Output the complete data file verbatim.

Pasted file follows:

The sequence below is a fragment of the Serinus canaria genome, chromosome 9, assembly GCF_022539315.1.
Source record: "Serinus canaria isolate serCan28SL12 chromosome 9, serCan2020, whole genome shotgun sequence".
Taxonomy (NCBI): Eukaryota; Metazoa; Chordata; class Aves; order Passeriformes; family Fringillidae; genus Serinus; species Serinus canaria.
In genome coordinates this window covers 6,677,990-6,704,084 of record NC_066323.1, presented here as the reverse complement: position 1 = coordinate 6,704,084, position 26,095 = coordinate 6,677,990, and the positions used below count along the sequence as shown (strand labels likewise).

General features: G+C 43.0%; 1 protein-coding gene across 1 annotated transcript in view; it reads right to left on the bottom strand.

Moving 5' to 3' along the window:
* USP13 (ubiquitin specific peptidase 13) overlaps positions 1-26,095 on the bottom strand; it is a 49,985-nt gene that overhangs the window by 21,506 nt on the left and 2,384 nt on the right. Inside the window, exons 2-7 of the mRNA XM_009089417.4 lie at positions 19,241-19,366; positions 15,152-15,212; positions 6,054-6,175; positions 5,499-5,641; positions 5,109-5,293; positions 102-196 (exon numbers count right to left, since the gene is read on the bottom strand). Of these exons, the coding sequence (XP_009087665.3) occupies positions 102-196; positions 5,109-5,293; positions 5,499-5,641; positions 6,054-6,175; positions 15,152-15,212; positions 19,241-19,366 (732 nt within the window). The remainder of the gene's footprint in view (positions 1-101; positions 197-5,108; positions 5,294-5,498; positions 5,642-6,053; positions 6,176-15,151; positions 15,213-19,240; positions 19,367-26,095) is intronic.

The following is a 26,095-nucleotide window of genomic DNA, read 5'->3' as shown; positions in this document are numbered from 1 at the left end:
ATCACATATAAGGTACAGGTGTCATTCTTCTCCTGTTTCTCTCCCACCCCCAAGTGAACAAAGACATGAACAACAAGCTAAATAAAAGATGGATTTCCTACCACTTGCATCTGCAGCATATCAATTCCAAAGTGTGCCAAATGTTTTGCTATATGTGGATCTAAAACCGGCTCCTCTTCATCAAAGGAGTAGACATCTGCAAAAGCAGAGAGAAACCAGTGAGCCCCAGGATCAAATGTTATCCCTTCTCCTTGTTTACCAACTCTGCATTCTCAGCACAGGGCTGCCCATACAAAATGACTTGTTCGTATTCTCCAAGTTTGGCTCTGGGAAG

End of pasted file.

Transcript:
The sequence below is a fragment of the Serinus canaria genome, chromosome 9, assembly GCF_022539315.1.
Source record: "Serinus canaria isolate serCan28SL12 chromosome 9, serCan2020, whole genome shotgun sequence".
Taxonomy (NCBI): Eukaryota; Metazoa; Chordata; class Aves; order Passeriformes; family Fringillidae; genus Serinus; species Serinus canaria.
In genome coordinates this window covers 6,677,990-6,704,084 of record NC_066323.1, presented here as the reverse complement: position 1 = coordinate 6,704,084, position 26,095 = coordinate 6,677,990, and the positions used below count along the sequence as shown (strand labels likewise).

General features: G+C 43.0%; 1 protein-coding gene across 1 annotated transcript in view; it reads right to left on the bottom strand.

Moving 5' to 3' along the window:
* USP13 (ubiquitin specific peptidase 13) overlaps positions 1-26,095 on the bottom strand; it is a 49,985-nt gene that overhangs the window by 21,506 nt on the left and 2,384 nt on the right. Inside the window, exons 2-7 of the mRNA XM_009089417.4 lie at positions 19,241-19,366; positions 15,152-15,212; positions 6,054-6,175; positions 5,499-5,641; positions 5,109-5,293; positions 102-196 (exon numbers count right to left, since the gene is read on the bottom strand). Of these exons, the coding sequence (XP_009087665.3) occupies positions 102-196; positions 5,109-5,293; positions 5,499-5,641; positions 6,054-6,175; positions 15,152-15,212; positions 19,241-19,366 (732 nt within the window). The remainder of the gene's footprint in view (positions 1-101; positions 197-5,108; positions 5,294-5,498; positions 5,642-6,053; positions 6,176-15,151; positions 15,213-19,240; positions 19,367-26,095) is intronic.

The following is a 26,095-nucleotide window of genomic DNA, read 5'->3' as shown; positions in this document are numbered from 1 at the left end:
ATCACATATAAGGTACAGGTGTCATTCTTCTCCTGTTTCTCTCCCACCCCCAAGTGAACAAAGACATGAACAACAAGCTAAATAAAAGATGGATTTCCTACCACTTGCATCTGCAGCATATCAATTCCAAAGTGTGCCAAATGTTTTGCTATATGTGGATCTAAAACCGGCTCCTCTTCATCAAAGGAGTAGACATCTGCAAAAGCAGAGAGAAACCAGTGAGCCCCAGGATCAAATGTTATCCCTTCTCCTTGTTTACCAACTCTGCATTCTCAGCACAGGGCTGCCCATACAAAATGACTTGTTCGTATTCTCCAAGTTTGGCTCTGGGAAG